• While the per capita dietary energy supply in India increased by 3.8% between 2011-13 and 2015-17, the consumption survey data that became available through a media leak showed that the average consumption expenditure (covering food and other expenses) fell by 3.7% between 2011-12 and 2017-18. On the whole, withholding of consumption survey data by the government has meant that SOFI continues to use outdated data for variability of food intake, making PoU estimates for India untenable.
  • Given this, estimates of the PMSFI for India have become particularly valuable.

Causes of suffering

  • The significant rise in food insecurity, as shown by these data, is a clear manifestation of the overall economic distress during this period marked by a deepening agrarian crisis, falling investments across sectors and shrinking employment opportunities. The latest PLFS data have shown that the unemployment rates in the recent years have been higher than in the last four decades. It is widely believed that demonetisation and introduction of the Goods and Services Tax were two prime causes of economic distress during this period.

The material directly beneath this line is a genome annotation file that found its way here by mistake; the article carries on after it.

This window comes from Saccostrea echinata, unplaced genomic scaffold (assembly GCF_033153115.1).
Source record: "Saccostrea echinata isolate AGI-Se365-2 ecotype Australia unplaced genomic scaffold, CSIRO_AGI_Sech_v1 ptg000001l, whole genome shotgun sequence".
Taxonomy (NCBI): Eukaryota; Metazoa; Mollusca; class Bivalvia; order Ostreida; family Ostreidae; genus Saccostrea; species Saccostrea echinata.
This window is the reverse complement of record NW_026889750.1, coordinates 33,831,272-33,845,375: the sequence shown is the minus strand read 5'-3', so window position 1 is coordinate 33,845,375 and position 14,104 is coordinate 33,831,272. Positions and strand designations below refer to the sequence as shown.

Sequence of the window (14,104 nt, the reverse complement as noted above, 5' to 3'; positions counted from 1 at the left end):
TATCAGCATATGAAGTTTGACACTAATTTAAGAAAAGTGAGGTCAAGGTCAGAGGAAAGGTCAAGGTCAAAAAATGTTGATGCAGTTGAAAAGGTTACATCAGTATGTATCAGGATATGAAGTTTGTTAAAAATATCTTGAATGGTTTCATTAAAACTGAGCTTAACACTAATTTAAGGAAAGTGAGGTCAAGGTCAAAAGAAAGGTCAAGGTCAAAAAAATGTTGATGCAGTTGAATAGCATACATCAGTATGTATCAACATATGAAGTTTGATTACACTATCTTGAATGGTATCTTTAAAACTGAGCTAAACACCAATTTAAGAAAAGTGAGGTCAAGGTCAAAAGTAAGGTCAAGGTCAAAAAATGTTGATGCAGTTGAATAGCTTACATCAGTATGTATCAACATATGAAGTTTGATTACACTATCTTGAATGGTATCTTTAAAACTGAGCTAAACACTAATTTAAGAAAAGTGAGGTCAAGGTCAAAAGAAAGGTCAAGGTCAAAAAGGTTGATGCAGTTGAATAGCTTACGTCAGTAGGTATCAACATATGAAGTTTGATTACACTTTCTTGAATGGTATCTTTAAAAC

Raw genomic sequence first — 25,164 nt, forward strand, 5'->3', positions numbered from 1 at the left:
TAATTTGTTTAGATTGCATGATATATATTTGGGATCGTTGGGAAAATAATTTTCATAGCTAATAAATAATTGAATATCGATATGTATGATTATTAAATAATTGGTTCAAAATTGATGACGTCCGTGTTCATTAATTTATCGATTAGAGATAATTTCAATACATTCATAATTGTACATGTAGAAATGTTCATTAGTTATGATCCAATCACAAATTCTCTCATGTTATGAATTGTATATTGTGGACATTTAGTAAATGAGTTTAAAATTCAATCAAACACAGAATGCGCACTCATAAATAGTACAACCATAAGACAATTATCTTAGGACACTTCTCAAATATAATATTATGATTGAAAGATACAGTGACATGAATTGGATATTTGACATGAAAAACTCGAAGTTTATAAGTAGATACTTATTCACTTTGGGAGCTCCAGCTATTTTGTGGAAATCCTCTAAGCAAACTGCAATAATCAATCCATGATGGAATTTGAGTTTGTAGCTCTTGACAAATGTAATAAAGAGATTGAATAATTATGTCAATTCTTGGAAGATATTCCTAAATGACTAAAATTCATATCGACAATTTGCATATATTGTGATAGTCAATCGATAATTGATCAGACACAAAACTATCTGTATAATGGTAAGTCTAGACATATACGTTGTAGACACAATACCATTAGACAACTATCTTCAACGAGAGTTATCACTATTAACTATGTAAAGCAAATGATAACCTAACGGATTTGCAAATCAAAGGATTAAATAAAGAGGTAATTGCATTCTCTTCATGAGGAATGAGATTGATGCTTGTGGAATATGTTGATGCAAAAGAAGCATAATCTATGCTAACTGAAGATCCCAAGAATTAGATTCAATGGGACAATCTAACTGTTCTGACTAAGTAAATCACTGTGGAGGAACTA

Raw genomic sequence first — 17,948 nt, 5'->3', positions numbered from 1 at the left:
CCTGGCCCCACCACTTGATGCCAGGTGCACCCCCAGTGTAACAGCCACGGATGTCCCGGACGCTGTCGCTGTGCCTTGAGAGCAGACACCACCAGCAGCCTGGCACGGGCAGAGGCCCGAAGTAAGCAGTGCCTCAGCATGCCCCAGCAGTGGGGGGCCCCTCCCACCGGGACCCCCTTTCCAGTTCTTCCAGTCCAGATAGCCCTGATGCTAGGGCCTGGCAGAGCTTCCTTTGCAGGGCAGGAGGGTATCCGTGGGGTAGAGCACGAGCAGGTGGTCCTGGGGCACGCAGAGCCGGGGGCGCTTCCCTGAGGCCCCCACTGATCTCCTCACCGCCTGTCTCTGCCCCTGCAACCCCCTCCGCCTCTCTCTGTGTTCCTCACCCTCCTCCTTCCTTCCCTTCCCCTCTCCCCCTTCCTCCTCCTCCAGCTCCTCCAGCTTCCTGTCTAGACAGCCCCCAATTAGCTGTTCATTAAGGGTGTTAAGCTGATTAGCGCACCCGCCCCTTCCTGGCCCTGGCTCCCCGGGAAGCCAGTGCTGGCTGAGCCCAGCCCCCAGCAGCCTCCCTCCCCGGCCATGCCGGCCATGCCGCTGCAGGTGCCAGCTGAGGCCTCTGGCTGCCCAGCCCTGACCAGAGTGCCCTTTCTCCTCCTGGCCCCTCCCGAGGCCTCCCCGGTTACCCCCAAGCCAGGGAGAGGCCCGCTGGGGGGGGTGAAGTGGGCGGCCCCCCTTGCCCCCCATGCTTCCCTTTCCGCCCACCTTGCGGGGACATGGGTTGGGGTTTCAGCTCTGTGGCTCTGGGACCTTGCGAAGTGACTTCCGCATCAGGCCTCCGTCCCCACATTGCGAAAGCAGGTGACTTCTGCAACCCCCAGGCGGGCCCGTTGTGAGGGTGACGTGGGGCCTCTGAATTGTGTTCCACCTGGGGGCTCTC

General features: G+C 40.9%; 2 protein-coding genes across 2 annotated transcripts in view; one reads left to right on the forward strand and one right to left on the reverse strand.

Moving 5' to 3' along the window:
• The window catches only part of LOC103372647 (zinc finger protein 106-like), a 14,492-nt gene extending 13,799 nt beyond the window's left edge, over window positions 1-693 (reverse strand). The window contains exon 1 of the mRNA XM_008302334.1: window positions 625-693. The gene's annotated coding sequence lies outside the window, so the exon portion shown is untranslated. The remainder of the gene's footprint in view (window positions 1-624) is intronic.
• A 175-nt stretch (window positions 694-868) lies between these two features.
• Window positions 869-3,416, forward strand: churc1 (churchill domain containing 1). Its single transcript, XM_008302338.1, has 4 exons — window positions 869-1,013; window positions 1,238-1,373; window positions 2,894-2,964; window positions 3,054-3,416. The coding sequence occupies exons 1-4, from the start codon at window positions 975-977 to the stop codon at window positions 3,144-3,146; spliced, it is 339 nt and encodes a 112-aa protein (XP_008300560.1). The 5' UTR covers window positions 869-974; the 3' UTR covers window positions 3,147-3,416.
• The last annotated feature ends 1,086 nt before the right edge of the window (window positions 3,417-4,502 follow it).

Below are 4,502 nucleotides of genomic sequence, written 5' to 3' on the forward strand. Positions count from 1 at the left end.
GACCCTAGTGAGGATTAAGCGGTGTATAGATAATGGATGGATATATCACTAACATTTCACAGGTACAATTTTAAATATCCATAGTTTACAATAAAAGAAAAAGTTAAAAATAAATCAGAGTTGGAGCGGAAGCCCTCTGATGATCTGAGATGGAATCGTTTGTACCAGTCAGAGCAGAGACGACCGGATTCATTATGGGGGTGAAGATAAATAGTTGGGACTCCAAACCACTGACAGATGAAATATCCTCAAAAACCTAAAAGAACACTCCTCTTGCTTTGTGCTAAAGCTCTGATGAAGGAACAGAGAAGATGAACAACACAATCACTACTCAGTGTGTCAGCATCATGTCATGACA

• A sudden imposition of an unprecedented and prolonged lockdown in the wake of the COVID-19 pandemic has brought renewed focus on the problems of hunger and food insecurity. With a sudden loss of livelihoods, a vast majority of India’s poor are faced with increased food insecurity, hunger and starvation. A number of starvation deaths have also been reported in the media.
  • Given this, these estimates of the PMSFI provide an important baseline estimate for the situation before the COVID-19 pandemic. It is critical for India to conduct a national survey on food insecurity to assess the impact of the COVID-19 pandemic on food security of different sections of the population.

2. Not possible to fully block Chinese firms: officials

They say many companies have linkages of some sort with military

  • Despite the uproar against the use of Chinese products amid the border stand-off in eastern Ladakh and the government’s decision to ban several apps, government officials say it is not possible to fully decouple the trend due to the substantial investments by Chinese companies in India.
  • Intelligence assessments have cautioned on the direct and indirect links many companies have with the People’s Liberation Army (PLA).
  • “While some measures can be taken, several Chinese investments are quite substantive. It is not possible to fully block them. A worrisome factor is that these Chinese companies have linkages of some sort with the Chinese military,” one government official said on condition of anonymity.